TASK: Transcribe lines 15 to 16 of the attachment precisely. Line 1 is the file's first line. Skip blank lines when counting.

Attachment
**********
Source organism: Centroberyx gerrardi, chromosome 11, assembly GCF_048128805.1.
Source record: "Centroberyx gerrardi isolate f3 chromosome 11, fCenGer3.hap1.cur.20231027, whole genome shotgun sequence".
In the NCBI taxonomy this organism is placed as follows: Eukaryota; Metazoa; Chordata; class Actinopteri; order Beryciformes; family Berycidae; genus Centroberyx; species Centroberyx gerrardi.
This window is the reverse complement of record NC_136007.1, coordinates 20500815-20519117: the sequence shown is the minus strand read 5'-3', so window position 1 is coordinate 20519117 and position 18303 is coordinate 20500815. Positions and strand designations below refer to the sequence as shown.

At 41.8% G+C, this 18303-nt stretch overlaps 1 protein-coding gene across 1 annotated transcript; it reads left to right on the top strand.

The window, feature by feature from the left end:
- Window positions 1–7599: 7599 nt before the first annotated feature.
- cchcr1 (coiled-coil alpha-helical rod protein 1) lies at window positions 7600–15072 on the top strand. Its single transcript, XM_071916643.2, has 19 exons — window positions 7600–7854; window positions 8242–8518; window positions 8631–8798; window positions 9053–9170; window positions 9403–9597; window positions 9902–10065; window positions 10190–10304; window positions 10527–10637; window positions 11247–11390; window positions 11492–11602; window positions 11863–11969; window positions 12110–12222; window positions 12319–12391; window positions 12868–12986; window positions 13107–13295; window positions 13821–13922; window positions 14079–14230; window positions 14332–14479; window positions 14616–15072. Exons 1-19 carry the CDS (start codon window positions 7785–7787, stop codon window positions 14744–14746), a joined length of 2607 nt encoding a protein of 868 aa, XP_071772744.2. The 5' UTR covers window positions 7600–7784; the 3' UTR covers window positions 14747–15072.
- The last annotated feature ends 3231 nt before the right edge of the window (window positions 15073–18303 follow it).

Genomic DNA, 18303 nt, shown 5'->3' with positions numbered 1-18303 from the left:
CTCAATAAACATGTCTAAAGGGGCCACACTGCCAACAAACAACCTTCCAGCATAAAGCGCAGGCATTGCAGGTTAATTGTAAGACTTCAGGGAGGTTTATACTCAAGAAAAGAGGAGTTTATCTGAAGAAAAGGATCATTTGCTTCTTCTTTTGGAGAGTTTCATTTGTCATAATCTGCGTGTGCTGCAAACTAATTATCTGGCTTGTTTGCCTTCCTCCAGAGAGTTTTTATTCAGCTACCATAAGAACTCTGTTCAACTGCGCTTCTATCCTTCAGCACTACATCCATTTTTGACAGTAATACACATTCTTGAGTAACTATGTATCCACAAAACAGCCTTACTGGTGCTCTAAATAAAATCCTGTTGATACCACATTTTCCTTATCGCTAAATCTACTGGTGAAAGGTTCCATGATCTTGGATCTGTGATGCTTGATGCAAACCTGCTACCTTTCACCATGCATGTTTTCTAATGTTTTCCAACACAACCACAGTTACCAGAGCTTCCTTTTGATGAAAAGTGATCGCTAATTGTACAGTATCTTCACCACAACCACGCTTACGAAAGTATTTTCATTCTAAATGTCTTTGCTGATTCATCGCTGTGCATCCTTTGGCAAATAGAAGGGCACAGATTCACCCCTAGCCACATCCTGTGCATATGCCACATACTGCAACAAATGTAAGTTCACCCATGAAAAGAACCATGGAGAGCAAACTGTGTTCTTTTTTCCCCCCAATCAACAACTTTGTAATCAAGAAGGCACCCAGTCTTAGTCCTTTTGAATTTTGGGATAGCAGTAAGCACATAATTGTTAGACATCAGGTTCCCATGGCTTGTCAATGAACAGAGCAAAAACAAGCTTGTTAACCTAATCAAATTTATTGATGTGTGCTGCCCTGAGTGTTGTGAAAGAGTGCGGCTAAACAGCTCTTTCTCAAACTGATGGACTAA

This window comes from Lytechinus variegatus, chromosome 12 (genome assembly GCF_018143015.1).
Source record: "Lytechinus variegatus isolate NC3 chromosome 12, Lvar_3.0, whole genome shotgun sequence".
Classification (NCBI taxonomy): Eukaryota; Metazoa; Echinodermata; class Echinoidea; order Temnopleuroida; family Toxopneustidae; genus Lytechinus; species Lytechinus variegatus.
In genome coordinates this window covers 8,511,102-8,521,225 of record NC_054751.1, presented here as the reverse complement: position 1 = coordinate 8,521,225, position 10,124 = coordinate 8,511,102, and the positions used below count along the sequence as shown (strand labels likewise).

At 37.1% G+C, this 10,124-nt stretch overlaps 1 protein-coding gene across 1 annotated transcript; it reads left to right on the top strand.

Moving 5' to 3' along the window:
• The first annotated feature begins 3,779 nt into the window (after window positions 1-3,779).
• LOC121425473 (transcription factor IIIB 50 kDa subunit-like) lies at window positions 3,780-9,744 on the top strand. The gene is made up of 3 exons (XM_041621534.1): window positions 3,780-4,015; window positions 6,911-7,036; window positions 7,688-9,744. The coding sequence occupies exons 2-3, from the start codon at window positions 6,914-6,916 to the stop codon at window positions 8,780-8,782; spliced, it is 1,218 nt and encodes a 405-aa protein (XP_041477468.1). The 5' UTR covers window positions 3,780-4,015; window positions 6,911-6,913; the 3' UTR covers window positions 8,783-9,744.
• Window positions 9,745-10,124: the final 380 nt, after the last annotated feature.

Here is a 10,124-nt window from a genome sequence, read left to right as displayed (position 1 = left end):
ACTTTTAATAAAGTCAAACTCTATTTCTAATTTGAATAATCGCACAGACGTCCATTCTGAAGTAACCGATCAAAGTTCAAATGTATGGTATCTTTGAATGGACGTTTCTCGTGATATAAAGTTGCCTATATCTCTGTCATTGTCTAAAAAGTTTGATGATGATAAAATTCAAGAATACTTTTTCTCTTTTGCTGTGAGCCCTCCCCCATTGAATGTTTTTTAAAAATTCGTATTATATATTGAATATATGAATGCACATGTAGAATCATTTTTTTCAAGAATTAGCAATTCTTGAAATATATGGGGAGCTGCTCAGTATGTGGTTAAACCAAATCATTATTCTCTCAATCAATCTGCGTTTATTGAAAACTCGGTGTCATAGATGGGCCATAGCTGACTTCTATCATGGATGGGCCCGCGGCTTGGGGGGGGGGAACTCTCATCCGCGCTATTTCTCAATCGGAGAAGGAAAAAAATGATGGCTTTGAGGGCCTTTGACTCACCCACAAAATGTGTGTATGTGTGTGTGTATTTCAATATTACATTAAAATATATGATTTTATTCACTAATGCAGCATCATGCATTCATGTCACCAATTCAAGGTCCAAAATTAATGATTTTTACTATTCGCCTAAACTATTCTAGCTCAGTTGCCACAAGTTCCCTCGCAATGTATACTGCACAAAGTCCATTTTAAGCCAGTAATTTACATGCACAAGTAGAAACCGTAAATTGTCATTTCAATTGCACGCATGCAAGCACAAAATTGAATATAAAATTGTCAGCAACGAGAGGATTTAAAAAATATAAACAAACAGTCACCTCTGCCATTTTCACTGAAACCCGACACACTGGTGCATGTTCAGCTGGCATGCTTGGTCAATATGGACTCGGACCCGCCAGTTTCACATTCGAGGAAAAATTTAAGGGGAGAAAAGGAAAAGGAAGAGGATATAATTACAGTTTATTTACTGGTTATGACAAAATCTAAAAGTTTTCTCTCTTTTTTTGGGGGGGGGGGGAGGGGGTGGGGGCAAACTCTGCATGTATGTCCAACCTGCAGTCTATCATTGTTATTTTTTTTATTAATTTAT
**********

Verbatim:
In genome coordinates this window covers 8,511,102-8,521,225 of record NC_054751.1, presented here as the reverse complement: position 1 = coordinate 8,521,225, position 10,124 = coordinate 8,511,102, and the positions used below count along the sequence as shown (strand labels likewise).

At 37.1% G+C, this 10,124-nt stretch overlaps 1 protein-coding gene across 1 annotated transcript; it reads left to right on the top strand.